3.4 Working with Dynamic Rounded Corners

In the latest version of Adobe Illustrator, a new feature was added to allow easier control for corner anchor points. The Dynamic Rounded Corners feature appears as a small circle with a dot inside it when selecting a corner anchor point. This feature allows for converting of the anchor’s sharp corners into rounded corners by simply dragging the Dynamic Rounded Corner points as shown in the figure below.


Figure 19. Working with the Dynamic Rounded Corners (GIF)

3.5 Transforming and Aligning Shapes

Transforming and aligning objects help you to organize elements in the document body. Transforming objects can be applied either using the Selection tool or through numerical values from the Object > Transform menu, found along the top menu. The following steps show how to transform objects using the Select tool from the top left of the Tools panel:

  1. Click on the Selection tool and select the object on the stage
  2. Click on any of the four squares on the edges to scale the object. Make sure to press the “Shift” key while scaling to maintain the same proportions
  3. Next, roll over any of the corner squares and notice the small curved cursor that appears, as it allows you to rotate the object. Pressing the “Shift” key results in a rotation of 45 degrees.


Figure 20. Transforming shapes using the Selection tool (GIF)

More accurate transformation can be applied using the dialogue boxes from the Object > Transform menu. This allows you to move, rotate, reflect, scale, and shear the object using numerical values and more settings.

TIP: Make sure to check the Preview checkbox in the dialogue boxes to see a live update of what the shape will look like before applying the changes.

At the bottom of the Transform menu, there is the Transform Each command that can apply to more than one change at the same time, as follows:

  1. Select the shape using the Selection tool
  2. From the Object menu, press Transform > Transform Each
  3. When the dialogue box appears, make sure the Preview checkbox in the bottom is selected
  4. In the Scale section, set both Horizontal and Vertical scaling to 150%
  5. In the Rotate section, set the rotation angle to 45 degrees
  6. In the Options section, check Reflect Y
  7. Press Ok to scale, rotate, and reflect the shape


Figure 21. The Transform Each dialog box

TIP: Pressing the Copy button and any of the transformation buttons applies the changes on all copied versions of the shape.

Transforming objects can be also applied using the Transform panel; if the panel is hidden, it can be shown from the Window menu.

3.6 Aligning Shapes

In order to achieve accurate and easy arrangement of the objects in the design, Adobe Illustrator provides a number of alignment options that can be used to align objects either with each other, with the artboard, or based around a key object. The alignment options appear on the top Properties bar when selecting a number of objects, or it is accessible through the Align panel. If the panel is hidden, it can be displayed from the Window menu.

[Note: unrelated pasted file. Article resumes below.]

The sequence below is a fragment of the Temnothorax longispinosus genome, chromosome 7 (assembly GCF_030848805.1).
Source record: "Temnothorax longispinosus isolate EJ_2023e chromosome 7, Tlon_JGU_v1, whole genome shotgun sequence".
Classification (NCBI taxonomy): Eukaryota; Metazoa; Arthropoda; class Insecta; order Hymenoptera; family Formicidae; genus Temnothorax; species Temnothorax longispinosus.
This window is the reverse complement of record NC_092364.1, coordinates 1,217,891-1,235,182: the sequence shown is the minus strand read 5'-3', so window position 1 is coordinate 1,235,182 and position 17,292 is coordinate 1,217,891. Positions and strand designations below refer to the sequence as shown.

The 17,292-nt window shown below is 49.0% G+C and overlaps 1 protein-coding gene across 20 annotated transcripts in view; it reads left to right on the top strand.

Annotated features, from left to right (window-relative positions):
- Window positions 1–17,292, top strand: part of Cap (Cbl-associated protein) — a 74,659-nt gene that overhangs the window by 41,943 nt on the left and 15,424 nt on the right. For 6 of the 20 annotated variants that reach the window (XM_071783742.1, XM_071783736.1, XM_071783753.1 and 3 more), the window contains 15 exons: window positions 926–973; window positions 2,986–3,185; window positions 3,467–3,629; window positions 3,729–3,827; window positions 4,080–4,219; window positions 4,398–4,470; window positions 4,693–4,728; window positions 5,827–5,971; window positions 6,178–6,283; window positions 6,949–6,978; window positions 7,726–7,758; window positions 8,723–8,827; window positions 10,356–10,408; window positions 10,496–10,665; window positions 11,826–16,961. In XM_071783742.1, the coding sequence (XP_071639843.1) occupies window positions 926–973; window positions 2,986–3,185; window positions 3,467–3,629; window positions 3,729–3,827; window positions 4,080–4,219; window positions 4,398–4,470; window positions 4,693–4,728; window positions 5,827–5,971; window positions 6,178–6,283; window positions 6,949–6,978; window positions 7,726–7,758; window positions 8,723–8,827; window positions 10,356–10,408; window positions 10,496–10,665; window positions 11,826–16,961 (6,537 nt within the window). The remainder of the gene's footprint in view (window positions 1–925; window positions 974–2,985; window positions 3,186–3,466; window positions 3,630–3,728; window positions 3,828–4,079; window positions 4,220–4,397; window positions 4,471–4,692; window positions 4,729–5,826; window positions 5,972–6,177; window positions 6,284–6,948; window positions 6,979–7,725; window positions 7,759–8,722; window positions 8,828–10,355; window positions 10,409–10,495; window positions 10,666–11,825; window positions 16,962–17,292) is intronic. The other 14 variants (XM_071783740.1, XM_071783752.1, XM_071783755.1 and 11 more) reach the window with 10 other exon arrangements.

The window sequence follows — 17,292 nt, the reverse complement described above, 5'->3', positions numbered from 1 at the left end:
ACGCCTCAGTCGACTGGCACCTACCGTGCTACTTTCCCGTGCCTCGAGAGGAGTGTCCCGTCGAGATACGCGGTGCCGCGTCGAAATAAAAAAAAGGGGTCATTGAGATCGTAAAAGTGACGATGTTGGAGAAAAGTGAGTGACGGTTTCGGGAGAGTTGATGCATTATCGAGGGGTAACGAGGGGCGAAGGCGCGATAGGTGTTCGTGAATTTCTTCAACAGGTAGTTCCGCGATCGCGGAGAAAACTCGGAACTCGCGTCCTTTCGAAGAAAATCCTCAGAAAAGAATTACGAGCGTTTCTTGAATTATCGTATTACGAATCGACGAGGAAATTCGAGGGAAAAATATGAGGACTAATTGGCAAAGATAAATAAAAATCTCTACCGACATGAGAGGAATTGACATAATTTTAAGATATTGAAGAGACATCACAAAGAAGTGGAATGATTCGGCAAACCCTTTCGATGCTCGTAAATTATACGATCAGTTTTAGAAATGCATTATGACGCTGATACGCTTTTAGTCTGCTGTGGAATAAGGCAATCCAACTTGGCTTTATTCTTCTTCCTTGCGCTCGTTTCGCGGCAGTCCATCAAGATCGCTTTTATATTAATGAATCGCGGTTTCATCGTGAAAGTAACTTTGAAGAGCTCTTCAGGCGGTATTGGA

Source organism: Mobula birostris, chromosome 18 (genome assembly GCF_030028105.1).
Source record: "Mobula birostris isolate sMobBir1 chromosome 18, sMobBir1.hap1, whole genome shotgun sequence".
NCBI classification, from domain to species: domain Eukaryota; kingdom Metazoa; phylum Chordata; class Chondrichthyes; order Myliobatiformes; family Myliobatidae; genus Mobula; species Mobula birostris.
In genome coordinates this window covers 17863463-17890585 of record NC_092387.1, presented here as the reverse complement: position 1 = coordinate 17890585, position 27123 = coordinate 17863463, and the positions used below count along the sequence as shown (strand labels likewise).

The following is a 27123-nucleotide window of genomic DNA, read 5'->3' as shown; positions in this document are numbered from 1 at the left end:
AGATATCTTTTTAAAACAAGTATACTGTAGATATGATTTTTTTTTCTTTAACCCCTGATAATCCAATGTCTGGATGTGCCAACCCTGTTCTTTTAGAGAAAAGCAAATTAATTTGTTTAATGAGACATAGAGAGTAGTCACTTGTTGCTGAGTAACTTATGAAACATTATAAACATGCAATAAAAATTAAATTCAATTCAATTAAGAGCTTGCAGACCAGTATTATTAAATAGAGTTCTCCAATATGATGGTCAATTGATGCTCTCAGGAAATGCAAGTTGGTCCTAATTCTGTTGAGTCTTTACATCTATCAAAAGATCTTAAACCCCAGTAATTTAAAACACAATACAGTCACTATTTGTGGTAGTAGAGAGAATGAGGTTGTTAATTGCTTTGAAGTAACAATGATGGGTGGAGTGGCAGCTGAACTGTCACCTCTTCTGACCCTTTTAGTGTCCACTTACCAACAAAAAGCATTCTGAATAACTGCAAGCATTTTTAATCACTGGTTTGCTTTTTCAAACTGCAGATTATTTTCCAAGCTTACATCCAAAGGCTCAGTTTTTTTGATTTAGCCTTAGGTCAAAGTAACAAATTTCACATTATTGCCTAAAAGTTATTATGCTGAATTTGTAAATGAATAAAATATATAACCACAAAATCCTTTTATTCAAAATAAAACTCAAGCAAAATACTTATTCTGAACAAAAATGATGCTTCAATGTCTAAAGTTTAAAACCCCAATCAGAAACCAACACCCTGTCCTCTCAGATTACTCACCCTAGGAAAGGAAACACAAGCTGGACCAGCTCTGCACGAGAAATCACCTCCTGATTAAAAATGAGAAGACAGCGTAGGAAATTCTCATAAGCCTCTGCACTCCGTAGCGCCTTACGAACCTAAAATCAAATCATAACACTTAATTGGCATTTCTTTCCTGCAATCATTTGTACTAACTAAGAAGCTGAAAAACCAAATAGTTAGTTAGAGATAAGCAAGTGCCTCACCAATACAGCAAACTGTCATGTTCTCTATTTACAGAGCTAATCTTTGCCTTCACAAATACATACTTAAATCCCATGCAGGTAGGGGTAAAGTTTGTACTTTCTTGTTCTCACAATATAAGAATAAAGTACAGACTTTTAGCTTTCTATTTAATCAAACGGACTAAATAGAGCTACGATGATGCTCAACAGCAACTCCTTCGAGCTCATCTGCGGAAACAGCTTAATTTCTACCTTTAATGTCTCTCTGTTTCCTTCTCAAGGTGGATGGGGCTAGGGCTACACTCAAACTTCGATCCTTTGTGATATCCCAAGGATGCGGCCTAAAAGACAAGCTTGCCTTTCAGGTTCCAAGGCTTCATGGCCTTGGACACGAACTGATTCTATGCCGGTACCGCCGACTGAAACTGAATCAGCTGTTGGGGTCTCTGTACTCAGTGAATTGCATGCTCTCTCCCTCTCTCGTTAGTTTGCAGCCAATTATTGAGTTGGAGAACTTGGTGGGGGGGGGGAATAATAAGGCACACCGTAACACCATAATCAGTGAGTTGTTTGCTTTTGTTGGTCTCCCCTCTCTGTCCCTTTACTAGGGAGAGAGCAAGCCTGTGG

1. Select a number of shapes on the stage
  2. The align icons appears on the top Properties bar
  3. From the “Align To” option, set the alignment to selection, artboard, or key object
  4. Click on any of the align options to align objects or distribute them on the stage


Figure 22. The align object icons on the Properties bar

TIP: In order to set the alignment based on a key object, simply select the shapes and click once on the object that you need to set as the key object for the alignment.

4.0 Drawing Complex Shapes

Much of the artwork created in Illustrator, like logos, illustrations, and calligraphy, is made out of simple shapes. Breaking the artwork down into basic shapes helps you to create a piece easily and quickly. When looking at the figure below, simple lines, circles, and rectangles can be used to create interesting and successful artwork. In this section, we are going to explore how to create complex shapes using a number of features such as grouping, pathfinder, and shape builder.


Figure 23. Famous artwork created from basic shapes

4.1 Isolation Mode

When a path is drawn in Adobe Illustrator, it is placed on the stage, which is the first level in the document. By double-clicking the path, you enter the isolation mode. In this mode, you can edit only the selected path rather than any other paths in the document. In order to return to the stage, you need to double-click on the space outside of the object.

In more complex shapes, there may be multiple levels that can be considered isolation modes for different paths and groups. It is important to be aware of the current level in order to organize the artwork accordingly. Isolation Mode should be noted at the top left of the document, where a small bar displays where are you located inside the document structure.